As Norway prepares to host one of its largest military exercises in decades, the country is working to protect its defense events from cyber threats, particularly those from Russia.
The Norwegian Defense Forces’s (NDF) Cyber-Force Unit (NDF-CFU) has partnered with state telecom, Telenor Norway, to develop and deliver advanced cyber-defense solutions to deal with cyber-based threats. This includes attacks on critical IT systems and infrastructure that are used to manage and monitor specific events such as military exercises.
The Norwegian Defense Force is particularly concerned about regular joint maneuvers with NATO in the High North. These exercises have been attracting increased attention from Russia, particularly since 2012 when Russia tried to claim 460,000 square miles of ocean floor. At the same time, Russia is deploying more air-surveillance assets, including surface signals ships and submarines, to the Kola Peninsula to track force organization and the tactical side of these exercises more closely.
“We must ensure we have a proper emergency preparedness plan in place during peacetime to guarantee that it works on the day a national crisis unfolds,” said Maj. Gen. Inge Kampenes, the head of the cyber force unit.
The agreement aims to increase the CFU’s ability to deal with threats launched against specific events like military exercises and help bolster the unit’s proficiencies.
This includes developing the CFU’s cyber-warfare and crisis handling capabilities, identifying and correcting potential vulnerabilities and risks in its cyber infrastructure.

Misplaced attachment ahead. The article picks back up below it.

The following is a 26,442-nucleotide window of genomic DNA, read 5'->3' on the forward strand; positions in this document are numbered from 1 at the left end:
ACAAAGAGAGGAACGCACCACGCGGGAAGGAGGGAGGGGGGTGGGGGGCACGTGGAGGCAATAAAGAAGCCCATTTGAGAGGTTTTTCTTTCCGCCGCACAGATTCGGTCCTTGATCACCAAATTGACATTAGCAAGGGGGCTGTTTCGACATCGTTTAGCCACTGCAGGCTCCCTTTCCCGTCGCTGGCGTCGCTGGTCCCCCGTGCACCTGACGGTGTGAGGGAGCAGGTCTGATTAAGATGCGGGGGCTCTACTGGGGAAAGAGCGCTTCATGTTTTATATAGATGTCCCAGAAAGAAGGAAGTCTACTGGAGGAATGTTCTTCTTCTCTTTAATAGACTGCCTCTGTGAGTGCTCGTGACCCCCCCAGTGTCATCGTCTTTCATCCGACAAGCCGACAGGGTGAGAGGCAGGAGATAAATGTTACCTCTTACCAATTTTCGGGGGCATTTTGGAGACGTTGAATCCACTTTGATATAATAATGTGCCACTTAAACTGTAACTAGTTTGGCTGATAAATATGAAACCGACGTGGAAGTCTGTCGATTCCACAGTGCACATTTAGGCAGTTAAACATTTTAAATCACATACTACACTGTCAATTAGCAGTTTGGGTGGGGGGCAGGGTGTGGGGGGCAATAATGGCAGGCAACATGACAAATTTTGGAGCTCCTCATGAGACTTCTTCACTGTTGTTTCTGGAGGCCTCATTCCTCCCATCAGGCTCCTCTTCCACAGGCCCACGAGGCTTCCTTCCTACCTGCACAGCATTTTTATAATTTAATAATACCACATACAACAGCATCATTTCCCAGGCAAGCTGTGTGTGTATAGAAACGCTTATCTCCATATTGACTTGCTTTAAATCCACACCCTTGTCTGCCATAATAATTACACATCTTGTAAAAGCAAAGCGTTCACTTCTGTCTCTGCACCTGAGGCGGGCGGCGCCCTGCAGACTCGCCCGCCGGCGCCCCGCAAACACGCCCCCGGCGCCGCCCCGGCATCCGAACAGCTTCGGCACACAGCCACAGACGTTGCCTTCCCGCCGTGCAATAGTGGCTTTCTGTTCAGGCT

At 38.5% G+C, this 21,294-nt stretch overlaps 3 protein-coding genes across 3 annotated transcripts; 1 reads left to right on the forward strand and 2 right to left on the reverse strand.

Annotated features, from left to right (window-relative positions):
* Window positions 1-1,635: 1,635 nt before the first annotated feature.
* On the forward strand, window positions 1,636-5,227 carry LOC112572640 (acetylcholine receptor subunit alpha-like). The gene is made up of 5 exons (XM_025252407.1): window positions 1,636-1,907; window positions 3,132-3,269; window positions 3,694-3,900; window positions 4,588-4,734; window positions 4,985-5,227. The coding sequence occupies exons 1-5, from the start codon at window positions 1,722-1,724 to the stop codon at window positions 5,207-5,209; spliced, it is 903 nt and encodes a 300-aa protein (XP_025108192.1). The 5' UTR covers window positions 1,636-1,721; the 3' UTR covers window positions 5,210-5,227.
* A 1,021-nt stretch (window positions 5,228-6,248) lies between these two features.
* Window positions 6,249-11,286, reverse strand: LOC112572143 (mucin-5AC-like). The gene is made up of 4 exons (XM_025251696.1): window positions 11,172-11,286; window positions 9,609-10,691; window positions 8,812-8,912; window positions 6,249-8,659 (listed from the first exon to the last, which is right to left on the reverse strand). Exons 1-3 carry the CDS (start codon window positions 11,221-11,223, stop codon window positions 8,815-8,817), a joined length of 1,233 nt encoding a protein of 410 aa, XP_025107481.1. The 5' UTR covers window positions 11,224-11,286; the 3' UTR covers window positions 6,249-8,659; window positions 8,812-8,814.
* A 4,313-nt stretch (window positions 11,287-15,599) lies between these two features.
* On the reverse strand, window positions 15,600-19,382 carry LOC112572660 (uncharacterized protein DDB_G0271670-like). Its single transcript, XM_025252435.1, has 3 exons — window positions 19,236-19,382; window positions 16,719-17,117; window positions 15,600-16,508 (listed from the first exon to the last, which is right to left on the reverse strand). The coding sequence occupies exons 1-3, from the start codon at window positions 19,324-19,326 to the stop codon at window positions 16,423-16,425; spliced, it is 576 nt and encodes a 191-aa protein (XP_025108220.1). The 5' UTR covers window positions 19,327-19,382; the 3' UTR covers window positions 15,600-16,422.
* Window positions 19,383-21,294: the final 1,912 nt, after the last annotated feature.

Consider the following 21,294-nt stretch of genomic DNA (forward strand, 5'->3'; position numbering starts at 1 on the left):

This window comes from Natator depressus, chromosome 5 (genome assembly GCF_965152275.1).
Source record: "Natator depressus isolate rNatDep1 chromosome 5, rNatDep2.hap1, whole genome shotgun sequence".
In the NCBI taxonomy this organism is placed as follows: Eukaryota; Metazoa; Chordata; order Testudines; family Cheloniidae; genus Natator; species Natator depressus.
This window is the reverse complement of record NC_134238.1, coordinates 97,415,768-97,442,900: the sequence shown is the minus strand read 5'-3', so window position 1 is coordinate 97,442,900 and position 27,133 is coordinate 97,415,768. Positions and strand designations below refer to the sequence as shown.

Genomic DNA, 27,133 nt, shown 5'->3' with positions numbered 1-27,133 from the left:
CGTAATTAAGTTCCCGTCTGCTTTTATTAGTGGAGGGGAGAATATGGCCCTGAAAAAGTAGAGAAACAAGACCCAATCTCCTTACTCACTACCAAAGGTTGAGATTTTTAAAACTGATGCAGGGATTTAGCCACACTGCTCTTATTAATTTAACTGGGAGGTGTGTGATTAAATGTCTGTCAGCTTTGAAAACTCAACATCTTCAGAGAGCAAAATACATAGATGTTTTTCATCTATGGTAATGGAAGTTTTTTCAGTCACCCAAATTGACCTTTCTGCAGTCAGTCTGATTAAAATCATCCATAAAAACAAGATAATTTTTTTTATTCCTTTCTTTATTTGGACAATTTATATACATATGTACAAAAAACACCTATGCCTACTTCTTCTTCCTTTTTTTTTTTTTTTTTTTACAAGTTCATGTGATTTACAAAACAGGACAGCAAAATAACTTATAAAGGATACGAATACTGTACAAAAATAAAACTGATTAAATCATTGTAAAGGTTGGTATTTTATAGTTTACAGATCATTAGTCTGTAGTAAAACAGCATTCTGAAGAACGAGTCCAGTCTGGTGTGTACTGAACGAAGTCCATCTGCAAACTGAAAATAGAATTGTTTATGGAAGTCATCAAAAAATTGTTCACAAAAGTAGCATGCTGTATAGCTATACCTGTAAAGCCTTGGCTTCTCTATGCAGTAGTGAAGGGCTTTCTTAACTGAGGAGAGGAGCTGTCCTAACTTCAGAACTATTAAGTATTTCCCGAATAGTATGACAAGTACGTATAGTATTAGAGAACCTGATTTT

This is not Telenor’s first cyber-related agreement with the NDF. The company has collaborated with the NDF-CFU since 2012 to operate dedicated cyber defense systems to protect critical national infrastructure. The new agreement represents a deeper level of cooperation in the areas of technology transfer, expertise and information sharing.
The agreement also means that Telenor will play a more central role in Norway’s Total Defense strategy. Updated in 2017, this strategy aims to develop a more integrated approach to national defense by establishing closer cooperation between the NDF and civil defense agencies.
Norway’s defense organizations need a high degree of preparedness to effectively manage future crisis situations and threats in the cyber domain, said Berit Svendsen, the head of Telenor Norway.
“It’s crucial that we are well protected against new digital threats,” Svendsen said.
Norway plans to deploy its new cyber-defense capabilities during NATO’s Trident Juncture 2018 cold climate high-visibility exercises which are slated to take place across Northern Norway in fall 2018.
Then, between 30,000 to 50,000 soldiers from NATO member countries are expected to participate in Trident Juncture 2018, making it the biggest military exercises in Norway since the end of the Cold War.
Gerard O'Dwyer is the Scandinavian affairs correspondent for Defense News.